Have you heard of Norma Jean Bauerschmidt? Norma became an internet sensation last year when she and her family made an unconventional decision about how to face the end of her life. In this column we share information and suggestions about managing life as an older adult based on our training and our experiences with our own families and the clients whom we serve. Personal examples can serve as the most influential foundation for concepts about aging, so instead of analyzing Norma’s story from a professional point of view, I’d like to present an overview of it and allow you to develop your own perspectives about Norma’s life experiences and their potential impacts on your personal as well as our society’s attitudes toward aging and end-of-life.
Norma and her husband, Leo, were elderly retirees living in their own home in northern Michigan. They had been married in 1948, and were described by their family as a “well-oiled team.” Leo’s health had declined, and while he was dying, Norma had been undergoing testing after a routine check-up revealed blood in her urine. In July, 2015, Leo died, and two days later, 90 year-old Norma was given a diagnosis of stage 4 uterine cancer.
Norma and Leo’s daughter had died in 2008, and their retired son and daughter-in-law, suspecting that Norma’s prognosis wouldn’t be good, had sat down with her prior to that fateful doctor appointment to figure out their options. Living alone wasn’t going to work, and like many families, a nursing home wasn’t exactly at the top of their list. Little did they know that the solution that they came up with would within several months develop a following of thousands of people.
Norma and her family decided that she would forego any treatment and live with her son, daughter-in-law, and their poodle. The twist is that her son and daughter-in-law live in an RV and travel widely. Although they were not accustomed to seeing Norma routinely because of their lifestyle, the knowledge that her mind was clear, she was not in any pain, and she enjoyed traveling played a role in their decision. With the support of Norma’s physician, they took her on the road in August of 2015.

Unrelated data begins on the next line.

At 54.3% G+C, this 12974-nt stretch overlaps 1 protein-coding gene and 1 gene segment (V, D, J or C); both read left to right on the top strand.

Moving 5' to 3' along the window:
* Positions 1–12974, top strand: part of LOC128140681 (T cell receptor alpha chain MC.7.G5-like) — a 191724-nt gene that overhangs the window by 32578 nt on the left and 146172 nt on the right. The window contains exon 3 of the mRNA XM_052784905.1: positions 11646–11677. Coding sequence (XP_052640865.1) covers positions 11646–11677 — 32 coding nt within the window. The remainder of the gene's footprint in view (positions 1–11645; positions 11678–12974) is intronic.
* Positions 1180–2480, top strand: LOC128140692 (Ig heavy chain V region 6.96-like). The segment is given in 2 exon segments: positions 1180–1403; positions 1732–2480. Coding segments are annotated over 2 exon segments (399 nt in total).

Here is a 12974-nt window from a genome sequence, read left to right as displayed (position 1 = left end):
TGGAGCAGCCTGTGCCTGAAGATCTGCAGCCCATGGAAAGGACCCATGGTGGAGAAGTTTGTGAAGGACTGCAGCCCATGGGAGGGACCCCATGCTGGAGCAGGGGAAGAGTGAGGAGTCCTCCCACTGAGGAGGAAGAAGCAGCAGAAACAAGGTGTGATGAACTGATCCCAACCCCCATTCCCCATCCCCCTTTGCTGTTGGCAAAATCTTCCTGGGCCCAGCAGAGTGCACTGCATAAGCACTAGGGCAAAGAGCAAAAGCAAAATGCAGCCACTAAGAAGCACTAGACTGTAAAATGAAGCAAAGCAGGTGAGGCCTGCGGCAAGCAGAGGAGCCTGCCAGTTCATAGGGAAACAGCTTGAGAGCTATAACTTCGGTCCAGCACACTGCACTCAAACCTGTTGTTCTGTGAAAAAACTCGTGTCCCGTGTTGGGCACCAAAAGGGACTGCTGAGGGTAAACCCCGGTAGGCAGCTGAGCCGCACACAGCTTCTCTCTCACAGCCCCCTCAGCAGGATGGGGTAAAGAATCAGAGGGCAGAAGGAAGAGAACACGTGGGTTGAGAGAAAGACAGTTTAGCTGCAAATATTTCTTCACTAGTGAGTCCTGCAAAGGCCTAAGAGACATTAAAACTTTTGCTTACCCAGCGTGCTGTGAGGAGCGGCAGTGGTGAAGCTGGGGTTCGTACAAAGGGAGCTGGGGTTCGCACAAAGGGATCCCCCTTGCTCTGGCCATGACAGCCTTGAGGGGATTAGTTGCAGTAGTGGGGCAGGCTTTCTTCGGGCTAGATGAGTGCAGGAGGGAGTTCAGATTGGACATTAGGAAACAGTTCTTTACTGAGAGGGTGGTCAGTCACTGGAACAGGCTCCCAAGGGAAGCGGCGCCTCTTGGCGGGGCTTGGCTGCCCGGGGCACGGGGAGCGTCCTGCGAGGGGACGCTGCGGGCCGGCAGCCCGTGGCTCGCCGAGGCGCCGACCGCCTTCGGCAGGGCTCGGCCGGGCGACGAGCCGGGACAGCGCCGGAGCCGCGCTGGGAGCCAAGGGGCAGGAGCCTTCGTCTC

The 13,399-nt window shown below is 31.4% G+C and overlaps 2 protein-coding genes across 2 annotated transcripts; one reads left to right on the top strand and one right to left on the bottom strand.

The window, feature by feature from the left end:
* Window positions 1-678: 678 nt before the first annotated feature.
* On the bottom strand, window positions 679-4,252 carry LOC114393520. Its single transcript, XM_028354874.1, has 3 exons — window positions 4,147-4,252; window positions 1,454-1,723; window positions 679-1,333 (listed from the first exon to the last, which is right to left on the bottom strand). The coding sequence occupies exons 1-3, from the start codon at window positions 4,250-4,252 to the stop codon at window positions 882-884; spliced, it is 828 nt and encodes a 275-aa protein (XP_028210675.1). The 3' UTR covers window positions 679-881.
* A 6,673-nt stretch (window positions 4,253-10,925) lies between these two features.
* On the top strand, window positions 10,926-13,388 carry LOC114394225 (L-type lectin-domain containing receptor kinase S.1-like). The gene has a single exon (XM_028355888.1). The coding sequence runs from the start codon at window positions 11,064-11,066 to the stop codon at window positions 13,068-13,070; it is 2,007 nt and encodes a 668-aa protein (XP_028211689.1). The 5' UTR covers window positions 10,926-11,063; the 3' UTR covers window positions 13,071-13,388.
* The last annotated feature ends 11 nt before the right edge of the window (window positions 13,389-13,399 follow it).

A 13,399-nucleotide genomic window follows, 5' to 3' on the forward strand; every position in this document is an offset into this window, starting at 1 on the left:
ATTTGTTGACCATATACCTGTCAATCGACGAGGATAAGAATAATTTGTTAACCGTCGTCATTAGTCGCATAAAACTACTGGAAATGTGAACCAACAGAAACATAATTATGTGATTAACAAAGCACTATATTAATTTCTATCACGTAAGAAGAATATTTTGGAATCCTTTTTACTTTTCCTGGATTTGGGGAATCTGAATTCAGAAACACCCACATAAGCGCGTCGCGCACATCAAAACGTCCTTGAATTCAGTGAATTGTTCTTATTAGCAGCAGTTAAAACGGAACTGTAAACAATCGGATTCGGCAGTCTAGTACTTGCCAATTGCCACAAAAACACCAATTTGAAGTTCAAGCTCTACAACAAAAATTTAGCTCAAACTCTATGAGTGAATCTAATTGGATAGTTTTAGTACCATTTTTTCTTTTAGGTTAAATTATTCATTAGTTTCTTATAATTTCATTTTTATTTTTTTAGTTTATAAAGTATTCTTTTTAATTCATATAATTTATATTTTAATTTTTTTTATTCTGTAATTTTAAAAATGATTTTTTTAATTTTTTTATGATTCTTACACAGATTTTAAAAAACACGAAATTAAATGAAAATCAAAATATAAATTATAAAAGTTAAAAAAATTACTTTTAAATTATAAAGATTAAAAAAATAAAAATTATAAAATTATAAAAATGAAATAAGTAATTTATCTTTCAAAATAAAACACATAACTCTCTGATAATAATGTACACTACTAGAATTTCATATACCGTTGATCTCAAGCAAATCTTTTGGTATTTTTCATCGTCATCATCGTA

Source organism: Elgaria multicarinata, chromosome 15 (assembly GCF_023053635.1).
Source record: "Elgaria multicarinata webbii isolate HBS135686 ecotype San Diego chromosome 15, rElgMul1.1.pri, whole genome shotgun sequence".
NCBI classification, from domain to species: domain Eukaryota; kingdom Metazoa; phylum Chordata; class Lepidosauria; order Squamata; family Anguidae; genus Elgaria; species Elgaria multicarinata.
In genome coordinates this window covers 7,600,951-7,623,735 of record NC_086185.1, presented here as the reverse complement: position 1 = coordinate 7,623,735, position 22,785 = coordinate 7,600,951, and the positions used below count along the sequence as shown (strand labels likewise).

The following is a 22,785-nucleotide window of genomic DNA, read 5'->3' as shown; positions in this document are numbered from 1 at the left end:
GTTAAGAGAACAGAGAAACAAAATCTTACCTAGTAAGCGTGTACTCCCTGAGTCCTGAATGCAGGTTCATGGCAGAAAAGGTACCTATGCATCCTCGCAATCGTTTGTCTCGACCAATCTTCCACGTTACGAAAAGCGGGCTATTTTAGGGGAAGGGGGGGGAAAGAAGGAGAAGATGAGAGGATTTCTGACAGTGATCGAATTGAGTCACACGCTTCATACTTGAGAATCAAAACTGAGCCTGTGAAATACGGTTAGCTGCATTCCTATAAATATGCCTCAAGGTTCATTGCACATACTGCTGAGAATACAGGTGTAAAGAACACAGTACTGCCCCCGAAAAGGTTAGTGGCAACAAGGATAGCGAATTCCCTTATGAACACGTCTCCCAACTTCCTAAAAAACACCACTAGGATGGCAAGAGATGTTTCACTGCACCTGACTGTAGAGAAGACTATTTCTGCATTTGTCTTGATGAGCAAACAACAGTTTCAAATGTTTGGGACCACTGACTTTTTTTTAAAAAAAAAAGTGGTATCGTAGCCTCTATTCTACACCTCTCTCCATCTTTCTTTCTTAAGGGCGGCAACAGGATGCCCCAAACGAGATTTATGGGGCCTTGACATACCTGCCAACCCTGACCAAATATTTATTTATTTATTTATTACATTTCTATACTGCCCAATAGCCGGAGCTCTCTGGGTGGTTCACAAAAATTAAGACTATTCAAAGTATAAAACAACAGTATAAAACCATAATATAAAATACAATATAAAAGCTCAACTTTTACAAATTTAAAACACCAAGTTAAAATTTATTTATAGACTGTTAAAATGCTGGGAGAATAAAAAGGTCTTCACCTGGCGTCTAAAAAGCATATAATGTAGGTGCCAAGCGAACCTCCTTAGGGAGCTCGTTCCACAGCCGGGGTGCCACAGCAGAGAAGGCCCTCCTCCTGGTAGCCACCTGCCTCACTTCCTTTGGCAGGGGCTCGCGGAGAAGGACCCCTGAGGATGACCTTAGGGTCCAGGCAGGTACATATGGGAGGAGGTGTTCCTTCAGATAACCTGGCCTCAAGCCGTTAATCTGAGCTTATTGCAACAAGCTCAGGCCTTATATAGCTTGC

Norma’s daughter-in-law, an experienced blogger, started a page on Facebook so that a few family members and friends could track their progress and provide some emotional support for this endeavor. Leaving from Michigan they headed west across the northern section of the country. Her son didn’t think they would make it to Mt. Rushmore. Instead, they wound up reaching that destination, heading south along the Rockies to Arizona, then east across the southern section of the country to New Orleans, around Florida, and up the east coast to Maine, before heading back west.
Their Facebook page, titled Driving Miss Norma, chronicled all of their adventures along the way. Norma was able to visit state and national parks, pose for photos at quirky roadside attractions, sample regional beer and food in a multitude of eateries, go zip-lining, ride in a St. Patrick’s Day parade, visit Disney World, and go up in a hot air balloon (one of her favorite activities). Her expressions in the photos taken of the many experiences along the way, and the insightful posts by her daughter-in-law which accompany the photos, reveal the meaning of this undertaking for all of them.
This family trip around the country and through Norma’s last stage of life was introduced to the public by the Good News Network, a website designed to share positive stories from around the world. What started as a personal journey unintentionally but quickly became very public; at last check Driving Miss Norma had 485,063 likes. Her story has been featured on national news outlets, and in local newspapers. Norma’s son, Tim, stated, “One thing I’ve learned from my mom is you’re never too old to grow.” Her daughter-in-law, Ramie, a former school counselor, believes, “It [Driving Miss Norma] has become a really safe way for people to talk about end-of-life issues with their families.”
Norma Jean Bauerschmidt spent the final weeks of her journey on San Juan Island in Washington, where the family parked the RV when Norma’s health became too fragile for further travel. Hospice services were engaged, and Norma died on September 30, 2016. I doubt that if Norma had at any time wondered what the last year of her life would be like, that she would have come up with a story like this. While some circumstances may be out of our control, the decisions which we are able to make about our lives can have surprising results for ourselves and others. Thank you, Miss Norma and family, for sharing the results of your “outside-of-the-box” end-of-life decision.
Karen Kaslow, RN